Thistle and Shamrock (NPR)
June 23, 2010
Florida Folk Festival 2010
May 17, 2010
Bob and I will be at the Florida Folk Festival in White Springs on Memorial Day weekend. Here is where we will be playing:
Friday/May 28th 12:30 PM Song and Story Tent
Saturday/May 29 7:00 PM Old Marble Stage
Sunday/May 30 12:40 PM Under the Oaks
Bob and I have been working up some nice new sets and hope you will come by and have a listen and say hello.
Notice that the Old Marble Stage is near the food vendors at dinner time and the Under the Oaks time is at lunch near food vendors--so you can actually eat and listen at the same time. :)
Back story/ Drumming On the Edge Of Banjo
February 22, 2010
Drumming On the Edge Of Banjo/ Back Story
This is not another African roots meets modern banjo cd. It began as an American story--a blend of Afro/Caribbean, Celtic, old time, and a fusion of American music from the 17th to the 21st century.
It began with "The Old Plantation" painting from the 1700s. Two men are pictured playing a banjo and drum for a dance--and we wondered--where would that music have taken them with today's awesome banjos and drums and the freedom to choose their musicians?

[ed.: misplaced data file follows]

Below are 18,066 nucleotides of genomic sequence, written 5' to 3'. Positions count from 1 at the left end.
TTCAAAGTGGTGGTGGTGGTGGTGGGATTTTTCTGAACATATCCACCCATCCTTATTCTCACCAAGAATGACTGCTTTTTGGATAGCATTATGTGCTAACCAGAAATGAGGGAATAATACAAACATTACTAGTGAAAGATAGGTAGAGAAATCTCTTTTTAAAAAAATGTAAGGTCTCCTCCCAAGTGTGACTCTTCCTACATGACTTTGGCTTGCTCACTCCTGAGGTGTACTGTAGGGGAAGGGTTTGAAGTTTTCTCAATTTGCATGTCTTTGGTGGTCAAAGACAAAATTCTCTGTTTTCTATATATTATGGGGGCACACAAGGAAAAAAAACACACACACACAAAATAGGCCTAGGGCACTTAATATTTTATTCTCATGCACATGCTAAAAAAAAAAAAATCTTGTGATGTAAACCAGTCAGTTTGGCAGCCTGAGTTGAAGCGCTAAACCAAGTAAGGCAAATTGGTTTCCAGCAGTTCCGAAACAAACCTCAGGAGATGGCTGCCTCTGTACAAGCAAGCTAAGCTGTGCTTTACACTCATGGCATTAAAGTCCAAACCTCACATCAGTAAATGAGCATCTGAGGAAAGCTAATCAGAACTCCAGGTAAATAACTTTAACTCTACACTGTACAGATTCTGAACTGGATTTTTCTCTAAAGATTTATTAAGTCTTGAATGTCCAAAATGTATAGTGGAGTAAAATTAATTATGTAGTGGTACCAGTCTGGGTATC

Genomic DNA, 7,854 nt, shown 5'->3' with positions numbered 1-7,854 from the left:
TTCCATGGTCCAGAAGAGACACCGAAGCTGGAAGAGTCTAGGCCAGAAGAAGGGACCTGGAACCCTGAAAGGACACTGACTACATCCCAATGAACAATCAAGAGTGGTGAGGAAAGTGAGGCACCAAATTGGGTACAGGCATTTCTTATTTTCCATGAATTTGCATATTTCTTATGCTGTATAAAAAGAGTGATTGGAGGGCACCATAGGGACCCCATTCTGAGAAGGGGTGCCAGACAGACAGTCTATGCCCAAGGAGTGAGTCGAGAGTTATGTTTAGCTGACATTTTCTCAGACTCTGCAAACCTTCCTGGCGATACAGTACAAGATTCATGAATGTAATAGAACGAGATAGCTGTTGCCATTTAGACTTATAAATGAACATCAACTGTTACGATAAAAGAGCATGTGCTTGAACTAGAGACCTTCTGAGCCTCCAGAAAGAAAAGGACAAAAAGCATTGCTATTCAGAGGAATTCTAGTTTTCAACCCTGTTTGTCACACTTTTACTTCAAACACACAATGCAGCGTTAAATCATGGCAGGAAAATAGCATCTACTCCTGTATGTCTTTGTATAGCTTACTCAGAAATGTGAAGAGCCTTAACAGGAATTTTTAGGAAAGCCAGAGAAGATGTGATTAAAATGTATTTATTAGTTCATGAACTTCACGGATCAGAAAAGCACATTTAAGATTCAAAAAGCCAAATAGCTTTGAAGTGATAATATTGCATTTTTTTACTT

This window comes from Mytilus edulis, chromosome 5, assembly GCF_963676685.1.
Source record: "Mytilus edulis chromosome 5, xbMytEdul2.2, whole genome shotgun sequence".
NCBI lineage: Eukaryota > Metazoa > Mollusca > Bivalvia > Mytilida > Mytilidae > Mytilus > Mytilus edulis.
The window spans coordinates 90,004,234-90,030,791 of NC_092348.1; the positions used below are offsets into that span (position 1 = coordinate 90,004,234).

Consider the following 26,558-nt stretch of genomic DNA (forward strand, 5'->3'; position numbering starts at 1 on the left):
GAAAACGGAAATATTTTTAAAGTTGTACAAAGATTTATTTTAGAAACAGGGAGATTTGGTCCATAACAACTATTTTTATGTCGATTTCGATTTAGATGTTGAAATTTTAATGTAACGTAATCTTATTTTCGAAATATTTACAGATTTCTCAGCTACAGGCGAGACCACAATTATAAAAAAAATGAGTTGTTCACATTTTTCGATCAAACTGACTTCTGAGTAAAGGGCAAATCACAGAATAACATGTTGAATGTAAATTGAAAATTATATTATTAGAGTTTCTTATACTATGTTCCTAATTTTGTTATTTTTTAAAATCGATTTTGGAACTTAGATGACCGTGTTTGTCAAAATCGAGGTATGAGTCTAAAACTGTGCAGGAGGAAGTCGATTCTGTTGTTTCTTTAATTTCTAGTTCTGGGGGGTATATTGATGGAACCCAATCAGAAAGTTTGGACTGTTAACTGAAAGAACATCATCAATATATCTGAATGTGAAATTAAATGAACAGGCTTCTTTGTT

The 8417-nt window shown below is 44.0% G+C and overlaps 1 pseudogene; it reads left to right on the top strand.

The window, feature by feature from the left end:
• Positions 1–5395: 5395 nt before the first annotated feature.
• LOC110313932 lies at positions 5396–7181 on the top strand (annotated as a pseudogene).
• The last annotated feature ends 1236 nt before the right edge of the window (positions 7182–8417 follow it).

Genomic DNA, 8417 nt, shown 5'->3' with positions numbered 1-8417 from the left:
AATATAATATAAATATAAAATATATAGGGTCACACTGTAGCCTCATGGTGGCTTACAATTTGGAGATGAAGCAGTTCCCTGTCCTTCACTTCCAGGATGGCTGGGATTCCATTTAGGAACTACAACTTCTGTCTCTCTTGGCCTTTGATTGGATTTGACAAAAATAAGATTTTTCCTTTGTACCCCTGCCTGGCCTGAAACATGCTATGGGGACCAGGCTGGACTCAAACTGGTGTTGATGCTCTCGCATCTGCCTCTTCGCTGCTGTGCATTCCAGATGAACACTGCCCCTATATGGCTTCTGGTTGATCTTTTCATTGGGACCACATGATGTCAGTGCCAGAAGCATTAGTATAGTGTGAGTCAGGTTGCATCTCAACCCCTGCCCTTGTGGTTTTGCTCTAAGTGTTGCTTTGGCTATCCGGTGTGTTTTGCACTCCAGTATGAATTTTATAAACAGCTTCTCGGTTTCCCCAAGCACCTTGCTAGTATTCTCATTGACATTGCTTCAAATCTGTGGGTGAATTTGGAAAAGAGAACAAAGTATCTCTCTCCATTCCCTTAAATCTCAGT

We chose Yazid for this project because he is not African--but African American--and his drumming has a heavy Caribbean as well as African flavor. He more accurately reflects the feel of the music in colonial America gone modern--more than current African/American blends. :)
Mary Z’s family roots are Scotts, Irish, English, Hungarian and Bohemian. Her Celtic ancestors came to the Americas in the 1600s and 1700s and her middle European ancestors in the 1800s. We believe we have thrown the feel of this early American mix of music into the cook pot, let it simmer, and—voila-- present day acoustic fusion.
The things we played J